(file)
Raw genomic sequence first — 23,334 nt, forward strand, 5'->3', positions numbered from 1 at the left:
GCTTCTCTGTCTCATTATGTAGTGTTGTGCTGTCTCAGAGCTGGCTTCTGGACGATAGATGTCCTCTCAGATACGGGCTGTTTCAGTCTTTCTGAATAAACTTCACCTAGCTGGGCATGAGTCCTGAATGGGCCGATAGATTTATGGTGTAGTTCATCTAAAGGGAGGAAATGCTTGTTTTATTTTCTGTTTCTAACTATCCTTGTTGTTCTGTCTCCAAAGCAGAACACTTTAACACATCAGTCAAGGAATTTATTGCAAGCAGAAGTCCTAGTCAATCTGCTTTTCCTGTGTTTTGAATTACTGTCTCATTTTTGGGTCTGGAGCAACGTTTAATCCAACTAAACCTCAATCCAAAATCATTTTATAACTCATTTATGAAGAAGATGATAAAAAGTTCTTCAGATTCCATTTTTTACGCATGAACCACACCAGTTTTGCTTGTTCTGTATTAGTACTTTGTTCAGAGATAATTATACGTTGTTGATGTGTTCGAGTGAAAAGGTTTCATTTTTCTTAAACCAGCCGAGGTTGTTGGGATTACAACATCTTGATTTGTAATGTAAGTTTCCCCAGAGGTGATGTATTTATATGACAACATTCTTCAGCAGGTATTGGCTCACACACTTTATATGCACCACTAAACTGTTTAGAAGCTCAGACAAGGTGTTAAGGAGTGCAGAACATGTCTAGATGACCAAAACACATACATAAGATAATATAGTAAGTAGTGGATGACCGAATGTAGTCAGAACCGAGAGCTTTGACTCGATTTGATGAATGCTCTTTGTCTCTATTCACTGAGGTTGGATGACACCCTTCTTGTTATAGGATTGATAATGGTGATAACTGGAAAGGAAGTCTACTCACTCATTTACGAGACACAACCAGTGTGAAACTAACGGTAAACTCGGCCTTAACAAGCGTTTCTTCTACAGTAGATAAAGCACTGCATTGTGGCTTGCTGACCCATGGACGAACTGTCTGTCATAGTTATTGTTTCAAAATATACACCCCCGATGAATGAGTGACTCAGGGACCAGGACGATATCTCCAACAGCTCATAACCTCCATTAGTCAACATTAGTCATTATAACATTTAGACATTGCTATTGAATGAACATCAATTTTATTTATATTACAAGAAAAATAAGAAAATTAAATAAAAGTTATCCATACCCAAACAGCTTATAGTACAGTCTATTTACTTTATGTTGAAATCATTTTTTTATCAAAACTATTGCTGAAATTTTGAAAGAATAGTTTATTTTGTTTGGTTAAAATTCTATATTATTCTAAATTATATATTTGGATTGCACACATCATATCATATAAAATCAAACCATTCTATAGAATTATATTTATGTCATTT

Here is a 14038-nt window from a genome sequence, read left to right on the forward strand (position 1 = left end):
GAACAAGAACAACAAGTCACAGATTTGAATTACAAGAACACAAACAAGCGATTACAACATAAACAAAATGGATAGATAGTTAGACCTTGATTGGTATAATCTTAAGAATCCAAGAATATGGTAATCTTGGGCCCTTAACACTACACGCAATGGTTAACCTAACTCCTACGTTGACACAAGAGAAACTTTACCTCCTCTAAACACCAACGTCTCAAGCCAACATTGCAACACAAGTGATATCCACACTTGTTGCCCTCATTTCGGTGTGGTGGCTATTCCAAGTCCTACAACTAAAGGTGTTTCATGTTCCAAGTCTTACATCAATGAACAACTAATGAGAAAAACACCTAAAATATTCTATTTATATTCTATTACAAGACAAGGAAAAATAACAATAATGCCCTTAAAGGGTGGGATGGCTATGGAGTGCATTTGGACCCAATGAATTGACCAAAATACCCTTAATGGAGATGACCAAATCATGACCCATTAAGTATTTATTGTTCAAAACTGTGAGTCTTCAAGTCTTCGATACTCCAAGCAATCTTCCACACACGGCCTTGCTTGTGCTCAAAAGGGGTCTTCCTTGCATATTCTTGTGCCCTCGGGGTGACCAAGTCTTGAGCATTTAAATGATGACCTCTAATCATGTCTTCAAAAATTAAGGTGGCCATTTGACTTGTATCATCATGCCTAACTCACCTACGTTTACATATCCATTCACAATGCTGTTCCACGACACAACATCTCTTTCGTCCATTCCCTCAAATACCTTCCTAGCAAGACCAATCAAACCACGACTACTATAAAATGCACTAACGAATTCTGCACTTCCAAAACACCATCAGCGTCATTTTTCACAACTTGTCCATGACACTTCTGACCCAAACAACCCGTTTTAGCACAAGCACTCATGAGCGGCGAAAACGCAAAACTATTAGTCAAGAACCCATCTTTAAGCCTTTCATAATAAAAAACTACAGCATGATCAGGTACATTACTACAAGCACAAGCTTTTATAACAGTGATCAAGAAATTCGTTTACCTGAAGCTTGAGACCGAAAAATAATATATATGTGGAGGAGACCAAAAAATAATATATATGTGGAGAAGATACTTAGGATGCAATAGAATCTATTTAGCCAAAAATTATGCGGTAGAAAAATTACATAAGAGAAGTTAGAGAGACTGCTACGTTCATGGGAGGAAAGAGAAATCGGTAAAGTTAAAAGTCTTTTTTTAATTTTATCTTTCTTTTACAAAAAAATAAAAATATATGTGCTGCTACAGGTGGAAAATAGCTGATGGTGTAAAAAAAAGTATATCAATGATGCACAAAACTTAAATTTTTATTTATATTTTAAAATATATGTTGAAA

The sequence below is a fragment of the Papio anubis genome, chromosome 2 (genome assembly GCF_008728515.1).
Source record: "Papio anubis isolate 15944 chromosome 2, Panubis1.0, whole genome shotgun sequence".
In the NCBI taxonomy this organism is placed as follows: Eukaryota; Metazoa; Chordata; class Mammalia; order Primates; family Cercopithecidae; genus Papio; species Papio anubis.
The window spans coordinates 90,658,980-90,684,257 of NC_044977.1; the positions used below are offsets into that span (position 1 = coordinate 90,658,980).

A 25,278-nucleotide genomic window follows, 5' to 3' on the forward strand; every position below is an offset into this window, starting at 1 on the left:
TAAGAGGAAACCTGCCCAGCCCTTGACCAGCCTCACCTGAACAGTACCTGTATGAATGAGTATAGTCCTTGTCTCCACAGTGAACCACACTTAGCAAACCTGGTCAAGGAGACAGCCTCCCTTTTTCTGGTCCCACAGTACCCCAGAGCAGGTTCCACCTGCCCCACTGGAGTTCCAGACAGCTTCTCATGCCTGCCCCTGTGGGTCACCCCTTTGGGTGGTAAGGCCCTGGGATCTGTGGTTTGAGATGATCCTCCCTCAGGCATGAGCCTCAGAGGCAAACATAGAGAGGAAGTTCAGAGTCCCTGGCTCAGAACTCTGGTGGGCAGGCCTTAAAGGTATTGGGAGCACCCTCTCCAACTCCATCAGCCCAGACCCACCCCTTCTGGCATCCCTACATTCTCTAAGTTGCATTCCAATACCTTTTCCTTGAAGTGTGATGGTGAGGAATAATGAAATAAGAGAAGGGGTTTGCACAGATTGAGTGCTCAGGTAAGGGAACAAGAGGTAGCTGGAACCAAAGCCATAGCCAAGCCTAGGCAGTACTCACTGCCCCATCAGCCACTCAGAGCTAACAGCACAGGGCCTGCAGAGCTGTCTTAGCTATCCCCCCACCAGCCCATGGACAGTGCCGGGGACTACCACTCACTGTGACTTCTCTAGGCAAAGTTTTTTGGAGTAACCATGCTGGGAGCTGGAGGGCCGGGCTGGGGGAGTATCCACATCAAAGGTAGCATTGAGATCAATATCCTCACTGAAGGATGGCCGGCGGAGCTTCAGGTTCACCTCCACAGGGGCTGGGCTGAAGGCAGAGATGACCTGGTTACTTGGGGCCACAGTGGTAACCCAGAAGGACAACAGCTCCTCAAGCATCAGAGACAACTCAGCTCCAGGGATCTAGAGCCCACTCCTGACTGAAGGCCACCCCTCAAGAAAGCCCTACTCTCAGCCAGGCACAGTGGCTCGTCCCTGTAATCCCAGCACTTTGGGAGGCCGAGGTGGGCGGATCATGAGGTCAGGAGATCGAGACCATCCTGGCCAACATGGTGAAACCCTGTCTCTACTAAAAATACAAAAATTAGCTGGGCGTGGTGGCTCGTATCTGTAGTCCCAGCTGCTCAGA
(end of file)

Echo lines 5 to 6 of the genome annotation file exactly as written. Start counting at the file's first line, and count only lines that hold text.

The sequence below is a fragment of the Papio anubis genome, chromosome 2 (genome assembly GCF_008728515.1).
Source record: "Papio anubis isolate 15944 chromosome 2, Panubis1.0, whole genome shotgun sequence".